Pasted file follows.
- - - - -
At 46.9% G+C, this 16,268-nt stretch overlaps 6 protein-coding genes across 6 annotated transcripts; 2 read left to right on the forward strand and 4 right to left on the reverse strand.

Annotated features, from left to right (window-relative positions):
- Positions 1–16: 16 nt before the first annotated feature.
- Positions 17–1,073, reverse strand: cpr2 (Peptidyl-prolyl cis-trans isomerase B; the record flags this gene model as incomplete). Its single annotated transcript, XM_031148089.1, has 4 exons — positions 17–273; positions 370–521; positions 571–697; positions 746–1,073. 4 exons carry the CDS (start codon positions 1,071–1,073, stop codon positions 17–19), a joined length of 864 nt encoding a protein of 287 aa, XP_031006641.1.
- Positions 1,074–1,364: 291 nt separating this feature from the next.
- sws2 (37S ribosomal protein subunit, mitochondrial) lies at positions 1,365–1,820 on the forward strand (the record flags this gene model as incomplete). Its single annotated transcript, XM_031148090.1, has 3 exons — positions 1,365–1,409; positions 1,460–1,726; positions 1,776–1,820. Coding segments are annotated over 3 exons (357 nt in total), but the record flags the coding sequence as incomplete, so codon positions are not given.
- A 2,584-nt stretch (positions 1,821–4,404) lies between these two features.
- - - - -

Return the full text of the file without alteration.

At 46.9% G+C, this 16,268-nt stretch overlaps 6 protein-coding genes across 6 annotated transcripts; 2 read left to right on the forward strand and 4 right to left on the reverse strand.

Annotated features, from left to right (window-relative positions):
- Positions 1–16: 16 nt before the first annotated feature.
- Positions 17–1,073, reverse strand: cpr2 (Peptidyl-prolyl cis-trans isomerase B; the record flags this gene model as incomplete). Its single annotated transcript, XM_031148089.1, has 4 exons — positions 17–273; positions 370–521; positions 571–697; positions 746–1,073. 4 exons carry the CDS (start codon positions 1,071–1,073, stop codon positions 17–19), a joined length of 864 nt encoding a protein of 287 aa, XP_031006641.1.
- Positions 1,074–1,364: 291 nt separating this feature from the next.
- sws2 (37S ribosomal protein subunit, mitochondrial) lies at positions 1,365–1,820 on the forward strand (the record flags this gene model as incomplete). Its single annotated transcript, XM_031148090.1, has 3 exons — positions 1,365–1,409; positions 1,460–1,726; positions 1,776–1,820. Coding segments are annotated over 3 exons (357 nt in total), but the record flags the coding sequence as incomplete, so codon positions are not given.
- A 2,584-nt stretch (positions 1,821–4,404) lies between these two features.